Employers need to make sure that they put effort into employee wellbeing initiatives as these are part of the bigger picture that ultimately helps workers feel like they belong to an organisation.
Researchers at Ulster University teamed up with Dublin-based workplace software maker Inclusio to confirm something that lots of us have known all along – employees who feel like they belong are 50pc more likely to contribute to their company’s success.
The 50pc stat comes from data that Inclusio has spent a three-year period gathering for Ulster University researchers to assess. Dr Christopher McLaughlin, of Ulster University Business School, said the statistics Inclusio presented confirmed theories that belonging influences productivity.
Not only that, but belonging is linked to better problem-solving, greater commitment to an employer and increased engagement with the work itself.
“Belonging fosters a sense of psychological safety, where individuals feel comfortable taking risks, expressing their opinions and challenging the status quo.
“It encourages open dialogue, constructive feedback and the exploration of different viewpoints, leading to better problem-solving and decision-making processes. Organisations should not ignore the benefits of ‘belonging’ and how it can benefit both the organisation and employees,” said McLoughlin.
An emotional connection to the organisation
‘Belonging’ is often used in the same breath as words like ‘wellbeing’ and ‘employee satisfaction’ – but there are slight differences. You can feel like you belong to an organisation and be unhappy or suffering from poor wellbeing; however, the likelihood that you will feel empowered to ask for help from a colleague or a manager increases if you feel like you belong. Therefore, employers need to make sure that they put effort into employee wellbeing initiatives as these are part of the bigger picture that ultimately helps workers feel like they belong to an organisation.
As Sandra Healy, CEO and founder of Inclusio, pointed out, “When individuals feel like they belong, they are more likely to develop a strong emotional connection to the organisation and its mission. They feel motivated to contribute their best efforts, go above and beyond their role, and support their colleagues.”
She added that Inclusio encourages employers to explore this within their workplaces. “Inclusion is greatly influenced by the level of belonging within an organisation, as it creates a positive work environment where individuals feel valued, respected and supported and results in higher engagement. This high level of engagement and commitment leads to increased productivity, improved teamwork, and higher levels of job satisfaction.”
Creating a culture of belonging
Doug Dennerline, CEO of Betterworks agreed with Healy. Betterworks is a multinational performance management software maker that is targeting both Ireland and the UK for further growth. While Dennerline was not able to make any concrete predictions on that growth in Ireland just yet, he was able to share some tips for employers on how they can boost employee satisfaction and wellbeing with a view to creating a culture of belonging.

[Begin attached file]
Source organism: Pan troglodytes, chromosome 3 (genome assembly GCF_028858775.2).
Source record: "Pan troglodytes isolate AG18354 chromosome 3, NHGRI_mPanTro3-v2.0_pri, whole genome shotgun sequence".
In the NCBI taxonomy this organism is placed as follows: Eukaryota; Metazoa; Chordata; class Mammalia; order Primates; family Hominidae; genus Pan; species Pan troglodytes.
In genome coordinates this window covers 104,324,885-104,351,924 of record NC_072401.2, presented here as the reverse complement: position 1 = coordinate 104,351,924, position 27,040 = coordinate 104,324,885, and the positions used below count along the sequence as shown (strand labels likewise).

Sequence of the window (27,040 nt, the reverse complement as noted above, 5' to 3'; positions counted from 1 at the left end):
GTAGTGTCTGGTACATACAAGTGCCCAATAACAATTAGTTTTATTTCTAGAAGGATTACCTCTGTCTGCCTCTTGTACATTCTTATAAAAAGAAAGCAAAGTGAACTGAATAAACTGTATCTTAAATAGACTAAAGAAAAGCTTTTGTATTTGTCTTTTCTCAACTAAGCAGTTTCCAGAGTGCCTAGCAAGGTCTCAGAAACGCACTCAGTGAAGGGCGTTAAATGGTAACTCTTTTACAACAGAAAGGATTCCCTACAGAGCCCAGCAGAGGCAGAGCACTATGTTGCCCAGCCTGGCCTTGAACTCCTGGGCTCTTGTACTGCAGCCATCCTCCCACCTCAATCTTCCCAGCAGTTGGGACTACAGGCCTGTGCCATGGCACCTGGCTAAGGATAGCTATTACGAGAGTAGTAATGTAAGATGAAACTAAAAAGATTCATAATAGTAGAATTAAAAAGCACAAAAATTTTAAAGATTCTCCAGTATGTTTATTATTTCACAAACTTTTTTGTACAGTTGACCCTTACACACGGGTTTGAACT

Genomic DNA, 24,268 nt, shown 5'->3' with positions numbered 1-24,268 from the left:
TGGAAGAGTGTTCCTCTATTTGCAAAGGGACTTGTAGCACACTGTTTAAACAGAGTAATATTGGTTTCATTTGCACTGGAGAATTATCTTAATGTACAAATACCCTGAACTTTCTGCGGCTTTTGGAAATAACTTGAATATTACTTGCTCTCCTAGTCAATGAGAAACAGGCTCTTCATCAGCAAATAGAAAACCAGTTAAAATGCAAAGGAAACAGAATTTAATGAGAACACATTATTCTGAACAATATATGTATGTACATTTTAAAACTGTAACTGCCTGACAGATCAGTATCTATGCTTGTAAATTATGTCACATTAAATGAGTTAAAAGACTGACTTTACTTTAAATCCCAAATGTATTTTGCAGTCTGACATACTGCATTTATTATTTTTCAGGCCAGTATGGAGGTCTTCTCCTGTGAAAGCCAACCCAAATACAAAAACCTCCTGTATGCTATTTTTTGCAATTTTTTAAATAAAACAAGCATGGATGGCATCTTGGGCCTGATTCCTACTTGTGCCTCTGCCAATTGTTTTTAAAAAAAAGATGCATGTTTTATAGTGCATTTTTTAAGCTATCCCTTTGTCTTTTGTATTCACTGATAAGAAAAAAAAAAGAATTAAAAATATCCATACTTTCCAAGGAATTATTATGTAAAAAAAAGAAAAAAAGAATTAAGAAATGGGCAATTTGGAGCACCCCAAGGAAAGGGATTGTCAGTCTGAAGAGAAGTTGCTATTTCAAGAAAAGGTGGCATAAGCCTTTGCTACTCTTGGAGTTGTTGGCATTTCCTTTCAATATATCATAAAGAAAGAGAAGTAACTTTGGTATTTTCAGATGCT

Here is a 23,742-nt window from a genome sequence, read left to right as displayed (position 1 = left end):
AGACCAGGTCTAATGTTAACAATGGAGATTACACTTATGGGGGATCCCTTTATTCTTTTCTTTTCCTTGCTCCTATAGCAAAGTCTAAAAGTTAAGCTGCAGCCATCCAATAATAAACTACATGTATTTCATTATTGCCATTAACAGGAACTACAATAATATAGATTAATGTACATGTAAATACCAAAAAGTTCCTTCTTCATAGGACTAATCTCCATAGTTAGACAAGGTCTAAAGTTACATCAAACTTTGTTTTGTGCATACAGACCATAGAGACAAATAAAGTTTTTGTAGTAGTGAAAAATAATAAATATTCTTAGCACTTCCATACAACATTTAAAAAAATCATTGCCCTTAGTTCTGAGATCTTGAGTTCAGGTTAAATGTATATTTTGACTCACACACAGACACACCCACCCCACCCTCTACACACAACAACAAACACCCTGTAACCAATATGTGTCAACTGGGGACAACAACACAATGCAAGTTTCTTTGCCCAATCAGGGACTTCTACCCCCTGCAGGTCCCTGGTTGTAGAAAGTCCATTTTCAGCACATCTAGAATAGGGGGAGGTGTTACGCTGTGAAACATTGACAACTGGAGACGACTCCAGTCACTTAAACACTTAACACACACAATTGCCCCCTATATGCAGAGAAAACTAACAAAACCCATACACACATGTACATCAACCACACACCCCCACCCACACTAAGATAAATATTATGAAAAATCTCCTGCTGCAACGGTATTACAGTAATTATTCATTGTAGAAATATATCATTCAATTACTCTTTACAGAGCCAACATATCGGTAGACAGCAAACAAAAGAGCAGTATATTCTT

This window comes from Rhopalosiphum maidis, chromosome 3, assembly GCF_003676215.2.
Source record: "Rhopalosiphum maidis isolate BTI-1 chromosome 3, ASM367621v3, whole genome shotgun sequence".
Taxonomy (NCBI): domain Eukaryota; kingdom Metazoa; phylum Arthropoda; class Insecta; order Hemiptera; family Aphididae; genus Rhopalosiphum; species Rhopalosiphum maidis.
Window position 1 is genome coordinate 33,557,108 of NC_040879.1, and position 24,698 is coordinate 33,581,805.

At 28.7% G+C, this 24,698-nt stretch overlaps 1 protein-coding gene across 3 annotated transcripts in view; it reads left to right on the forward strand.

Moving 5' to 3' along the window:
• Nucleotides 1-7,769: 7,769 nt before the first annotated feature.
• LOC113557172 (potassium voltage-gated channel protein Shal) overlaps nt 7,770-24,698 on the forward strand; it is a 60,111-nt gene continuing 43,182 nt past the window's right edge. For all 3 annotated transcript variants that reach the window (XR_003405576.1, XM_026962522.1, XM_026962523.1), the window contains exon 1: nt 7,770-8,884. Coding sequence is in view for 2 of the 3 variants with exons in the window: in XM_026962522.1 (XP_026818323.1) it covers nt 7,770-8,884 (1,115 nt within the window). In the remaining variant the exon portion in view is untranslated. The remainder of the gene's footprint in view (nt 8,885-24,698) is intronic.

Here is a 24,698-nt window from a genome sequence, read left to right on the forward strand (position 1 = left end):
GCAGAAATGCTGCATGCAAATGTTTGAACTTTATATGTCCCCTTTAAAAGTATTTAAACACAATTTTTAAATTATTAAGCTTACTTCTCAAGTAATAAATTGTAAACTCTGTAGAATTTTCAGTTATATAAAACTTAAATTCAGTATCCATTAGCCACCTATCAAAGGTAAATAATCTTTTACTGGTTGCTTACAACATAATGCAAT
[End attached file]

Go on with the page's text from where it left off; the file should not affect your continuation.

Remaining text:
“Managing employee satisfaction starts with listening to your employees and ensuring they feel heard and understood,” he said, a very sensible thing to say, but probably quite difficult to do in reality, right?
Dennerline said making employees feel understood can be done via employee engagement and employee feedback surveys that help organisations “obtain actionable insights and identify topics and issues that are top of mind for employees”.
Another thing that can help is improving goal setting practices for workers. “Improving goal-setting practices can also help manage employee satisfaction by ensuring that the goals employees are working toward remain relevant over time and are driving results for their team and the larger business. Employees feel more connected to their work when they can tie their tasks and goals directly to the company objectives they help to advance.”
Belonging is not physical anymore
Listening and creating opportunities for employees to have their say is particularly important for helping remote workers feel like they belong. As Healy said, the pandemic really changed how we view belonging; it is not tied with physical presence in the workplace anymore.
“The concept of belonging has undergone significant evolution in the post-Covid remote and hybrid workplace. Previously, belonging was often associated with physical presence in a shared office space – employees could gain a sense of belonging through organic interactions, participating in team activities and being part of a cohesive work environment.
“However, with the shift to remote and hybrid work arrangements, the definition of belonging has expanded to encompass virtual connections and a sense of inclusion despite physical distance.”
It has taken employers a few years to catch up to the fact that the idea of belonging to one’s workplace changes slightly for remote and hybrid workers.
But Dennerline thinks that 2024 will be the year that business leaders will be forced to look critically at where the disconnect lies between their own views of the employee experience and the views of their employees.
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